House prices dip in July but the 'warning light is still flashing'
Property values fall for the first time since February, according to the Halifax
By Anna White, Property correspondent
The post election surge in house prices has petered out as the residential property market enters the quiet summer selling season, but experts have warned that despite stricter lending, the homeowner is still vulnerable to "boom and bust".
House prices fell 0.6pc in July to £198,883, according to the Halifax House Price Index - the first drop in value since February.
The average house price in the UK has increased every month since February, with a 1.6pc rise in June caused by a short burst of high-end sales following the Conservative victory at the general election and an increase in consumer confidence.
Monthly house price surveys can often be volatile and don't necessarily reflect the long-term underlying trend in the residential properyt market. This week, for instance, Nationwide reported that house price growth actually picked up in July.
However, Halifax's quarterly and annual figures, which better reflect the state of the housing market, suggest growth is easing. Although house prices are now 7.6pc higher than they were in July 2014, this marks the slowest pace of annual growth so far this year.
House price growth peaked at 9.6pc in the 12 months to June, but has fallen back to 7.6pc in the year to July, the data showed.
The Halifax also said that confidence in the outlook for house price growth hit its highest level in four years following the general election in May but dropped back in June.
Independent buyer Henry Pryor attributed the slowdown to a deliberate policy by the Bank of England to address the "boom and bust" of the market.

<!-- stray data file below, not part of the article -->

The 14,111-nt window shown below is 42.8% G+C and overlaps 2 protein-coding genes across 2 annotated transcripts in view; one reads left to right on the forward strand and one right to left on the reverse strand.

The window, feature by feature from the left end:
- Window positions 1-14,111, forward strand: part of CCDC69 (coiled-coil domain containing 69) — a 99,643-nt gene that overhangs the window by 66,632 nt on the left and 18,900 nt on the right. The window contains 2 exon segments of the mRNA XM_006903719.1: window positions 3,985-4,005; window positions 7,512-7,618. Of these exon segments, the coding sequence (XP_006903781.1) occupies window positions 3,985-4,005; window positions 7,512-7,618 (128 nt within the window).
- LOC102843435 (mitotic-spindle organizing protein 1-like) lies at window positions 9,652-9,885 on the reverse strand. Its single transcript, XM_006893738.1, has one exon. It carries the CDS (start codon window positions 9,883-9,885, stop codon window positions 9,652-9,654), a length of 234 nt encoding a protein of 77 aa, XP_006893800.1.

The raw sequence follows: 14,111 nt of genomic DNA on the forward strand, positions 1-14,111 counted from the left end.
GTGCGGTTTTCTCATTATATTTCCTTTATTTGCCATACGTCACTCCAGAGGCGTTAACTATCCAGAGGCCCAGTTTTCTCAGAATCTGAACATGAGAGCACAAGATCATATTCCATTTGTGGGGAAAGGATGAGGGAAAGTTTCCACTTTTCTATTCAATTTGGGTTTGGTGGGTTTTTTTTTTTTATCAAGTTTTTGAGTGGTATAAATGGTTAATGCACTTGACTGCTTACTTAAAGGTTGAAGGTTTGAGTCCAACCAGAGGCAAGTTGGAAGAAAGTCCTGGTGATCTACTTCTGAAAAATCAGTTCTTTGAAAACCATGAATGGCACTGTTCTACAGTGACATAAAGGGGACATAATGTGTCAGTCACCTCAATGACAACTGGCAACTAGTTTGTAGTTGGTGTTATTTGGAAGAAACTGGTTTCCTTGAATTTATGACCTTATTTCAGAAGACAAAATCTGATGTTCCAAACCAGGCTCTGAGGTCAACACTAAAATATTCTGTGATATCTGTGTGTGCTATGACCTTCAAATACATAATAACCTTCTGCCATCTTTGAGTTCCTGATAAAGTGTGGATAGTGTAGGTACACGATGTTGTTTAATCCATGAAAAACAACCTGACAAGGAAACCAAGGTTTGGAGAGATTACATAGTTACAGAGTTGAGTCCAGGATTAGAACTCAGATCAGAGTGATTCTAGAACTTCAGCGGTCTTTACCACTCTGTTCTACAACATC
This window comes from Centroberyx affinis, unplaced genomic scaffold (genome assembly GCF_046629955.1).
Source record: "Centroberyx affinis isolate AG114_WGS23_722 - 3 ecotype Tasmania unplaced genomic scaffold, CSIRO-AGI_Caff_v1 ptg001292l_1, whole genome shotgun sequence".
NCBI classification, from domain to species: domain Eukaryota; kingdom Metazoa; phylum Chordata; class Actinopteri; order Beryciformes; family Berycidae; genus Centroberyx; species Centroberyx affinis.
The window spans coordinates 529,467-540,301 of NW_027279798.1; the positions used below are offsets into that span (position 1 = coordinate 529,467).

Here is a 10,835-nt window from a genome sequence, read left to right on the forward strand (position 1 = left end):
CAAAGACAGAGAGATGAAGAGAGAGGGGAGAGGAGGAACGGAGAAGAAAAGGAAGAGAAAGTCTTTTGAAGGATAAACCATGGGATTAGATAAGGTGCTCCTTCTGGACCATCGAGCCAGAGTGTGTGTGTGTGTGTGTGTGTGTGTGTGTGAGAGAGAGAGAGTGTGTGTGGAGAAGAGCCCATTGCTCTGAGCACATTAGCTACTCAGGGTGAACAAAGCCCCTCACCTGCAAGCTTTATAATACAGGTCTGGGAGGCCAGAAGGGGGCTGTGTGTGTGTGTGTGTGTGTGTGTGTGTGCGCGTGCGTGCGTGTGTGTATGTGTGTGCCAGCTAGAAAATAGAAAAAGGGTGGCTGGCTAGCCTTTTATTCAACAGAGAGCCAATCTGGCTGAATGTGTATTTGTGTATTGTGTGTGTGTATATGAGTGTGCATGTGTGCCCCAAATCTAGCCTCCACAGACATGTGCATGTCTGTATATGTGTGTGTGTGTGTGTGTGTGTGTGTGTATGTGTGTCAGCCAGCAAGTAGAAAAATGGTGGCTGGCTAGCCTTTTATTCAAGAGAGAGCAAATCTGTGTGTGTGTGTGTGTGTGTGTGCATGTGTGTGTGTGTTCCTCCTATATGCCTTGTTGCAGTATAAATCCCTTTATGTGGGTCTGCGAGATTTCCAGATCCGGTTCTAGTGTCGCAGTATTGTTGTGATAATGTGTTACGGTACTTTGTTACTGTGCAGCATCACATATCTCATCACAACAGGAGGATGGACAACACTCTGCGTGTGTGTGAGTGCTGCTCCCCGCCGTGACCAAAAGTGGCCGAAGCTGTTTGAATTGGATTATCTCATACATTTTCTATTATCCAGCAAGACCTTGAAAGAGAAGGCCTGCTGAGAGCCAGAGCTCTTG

Mark Carney, Governor of the central bank, concerned by the frenetic rise in prices - particularly in London and the South East - tightened lending last year. Talk of an interest rate rise will also cool the market further.
"But the warning light is still flashing on the Bank of England's dashboard," Mr Pryor said.
He cautioned that the growing number of buyers paying with cash will continue to inflate prices in the long run making it harder for first time buyers with a mortgage, and adequate deposit, to get on the ladder. In turn this will drive up rental prices in popular areas.
"Buyers are obviously stretching themselves to afford the record prices which are increasing far faster than wages. The gap is often being filled by the bank of mum and dad over whom the state has little control," he said. "We have reached the bonkers situation where kids are borrowing money from their parents to be able to afford the prices that their parents' generation as asking."
Adam Challis, head of residential research at JLL, said that while he expects the rate of house price growth to be more moderate in the long term it will still "remain ahead of wage improvements."
The threat of boom and bust was highlighted by Roger Bootle in the Telegraph this week. The economist warned that "the housing market is unpredictable and [come interest rate rises] we may see dramatic upheaval.